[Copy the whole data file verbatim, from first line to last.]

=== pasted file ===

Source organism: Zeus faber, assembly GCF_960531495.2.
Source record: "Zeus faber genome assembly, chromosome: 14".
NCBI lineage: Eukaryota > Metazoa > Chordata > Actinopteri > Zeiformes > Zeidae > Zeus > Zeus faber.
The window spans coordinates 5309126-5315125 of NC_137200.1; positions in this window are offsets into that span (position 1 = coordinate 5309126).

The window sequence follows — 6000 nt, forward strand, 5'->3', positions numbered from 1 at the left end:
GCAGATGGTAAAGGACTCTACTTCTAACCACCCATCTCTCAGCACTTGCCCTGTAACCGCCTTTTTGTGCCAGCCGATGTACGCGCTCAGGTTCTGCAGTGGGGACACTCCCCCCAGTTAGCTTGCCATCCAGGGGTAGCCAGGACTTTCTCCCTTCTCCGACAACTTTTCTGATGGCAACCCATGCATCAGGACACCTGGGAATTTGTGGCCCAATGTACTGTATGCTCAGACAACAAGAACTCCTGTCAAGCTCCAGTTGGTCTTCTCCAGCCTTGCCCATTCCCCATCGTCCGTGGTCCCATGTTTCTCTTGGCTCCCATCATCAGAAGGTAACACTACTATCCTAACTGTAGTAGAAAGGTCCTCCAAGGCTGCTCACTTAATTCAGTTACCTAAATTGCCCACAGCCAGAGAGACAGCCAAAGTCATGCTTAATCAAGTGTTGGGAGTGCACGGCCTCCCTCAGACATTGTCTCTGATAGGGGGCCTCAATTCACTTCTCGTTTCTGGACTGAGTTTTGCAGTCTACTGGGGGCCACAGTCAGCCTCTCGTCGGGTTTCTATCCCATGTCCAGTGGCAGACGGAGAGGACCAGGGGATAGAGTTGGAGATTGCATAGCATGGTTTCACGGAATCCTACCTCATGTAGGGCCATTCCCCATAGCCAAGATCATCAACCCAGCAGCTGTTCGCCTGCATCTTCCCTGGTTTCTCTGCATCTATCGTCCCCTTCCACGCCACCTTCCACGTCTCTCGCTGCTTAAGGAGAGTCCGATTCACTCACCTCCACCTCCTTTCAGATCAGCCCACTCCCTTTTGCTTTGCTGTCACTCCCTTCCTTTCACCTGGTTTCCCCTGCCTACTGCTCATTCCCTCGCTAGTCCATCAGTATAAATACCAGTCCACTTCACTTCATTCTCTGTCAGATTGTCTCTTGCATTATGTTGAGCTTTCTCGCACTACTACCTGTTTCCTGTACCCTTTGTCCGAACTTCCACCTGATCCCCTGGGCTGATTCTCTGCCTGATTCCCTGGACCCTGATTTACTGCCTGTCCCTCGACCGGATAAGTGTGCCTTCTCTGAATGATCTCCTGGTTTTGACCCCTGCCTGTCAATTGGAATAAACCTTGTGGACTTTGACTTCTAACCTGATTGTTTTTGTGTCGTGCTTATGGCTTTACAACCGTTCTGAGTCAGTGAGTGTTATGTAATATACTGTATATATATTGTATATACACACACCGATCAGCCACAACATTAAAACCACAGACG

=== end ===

Source organism: Zeus faber, assembly GCF_960531495.2.
Source record: "Zeus faber genome assembly, chromosome: 14".
NCBI lineage: Eukaryota > Metazoa > Chordata > Actinopteri > Zeiformes > Zeidae > Zeus > Zeus faber.
The window spans coordinates 5309126-5315125 of NC_137200.1; positions in this window are offsets into that span (position 1 = coordinate 5309126).

The window sequence follows — 6000 nt, forward strand, 5'->3', positions numbered from 1 at the left end:
GCAGATGGTAAAGGACTCTACTTCTAACCACCCATCTCTCAGCACTTGCCCTGTAACCGCCTTTTTGTGCCAGCCGATGTACGCGCTCAGGTTCTGCAGTGGGGACACTCCCCCCAGTTAGCTTGCCATCCAGGGGTAGCCAGGACTTTCTCCCTTCTCCGACAACTTTTCTGATGGCAACCCATGCATCAGGACACCTGGGAATTTGTGGCCCAATGTACTGTATGCTCAGACAACAAGAACTCCTGTCAAGCTCCAGTTGGTCTTCTCCAGCCTTGCCCATTCCCCATCGTCCGTGGTCCCATGTTTCTCTTGGCTCCCATCATCAGAAGGTAACACTACTATCCTAACTGTAGTAGAAAGGTCCTCCAAGGCTGCTCACTTAATTCAGTTACCTAAATTGCCCACAGCCAGAGAGACAGCCAAAGTCATGCTTAATCAAGTGTTGGGAGTGCACGGCCTCCCTCAGACATTGTCTCTGATAGGGGGCCTCAATTCACTTCTCGTTTCTGGACTGAGTTTTGCAGTCTACTGGGGGCCACAGTCAGCCTCTCGTCGGGTTTCTATCCCATGTCCAGTGGCAGACGGAGAGGACCAGGGGATAGAGTTGGAGATTGCATAGCATGGTTTCACGGAATCCTACCTCATGTAGGGCCATTCCCCATAGCCAAGATCATCAACCCAGCAGCTGTTCGCCTGCATCTTCCCTGGTTTCTCTGCATCTATCGTCCCCTTCCACGCCACCTTCCACGTCTCTCGCTGCTTAAGGAGAGTCCGATTCACTCACCTCCACCTCCTTTCAGATCAGCCCACTCCCTTTTGCTTTGCTGTCACTCCCTTCCTTTCACCTGGTTTCCCCTGCCTACTGCTCATTCCCTCGCTAGTCCATCAGTATAAATACCAGTCCACTTCACTTCATTCTCTGTCAGATTGTCTCTTGCATTATGTTGAGCTTTCTCGCACTACTACCTGTTTCCTGTACCCTTTGTCCGAACTTCCACCTGATCCCCTGGGCTGATTCTCTGCCTGATTCCCTGGACCCTGATTTACTGCCTGTCCCTCGACCGGATAAGTGTGCCTTCTCTGAATGATCTCCTGGTTTTGACCCCTGCCTGTCAATTGGAATAAACCTTGTGGACTTTGACTTCTAACCTGATTGTTTTTGTGTCGTGCTTATGGCTTTACAACCGTTCTGAGTCAGTGAGTGTTATGTAATATACTGTATATATATTGTATATACACACACCGATCAGCCACAACATTAAAACCACAGACG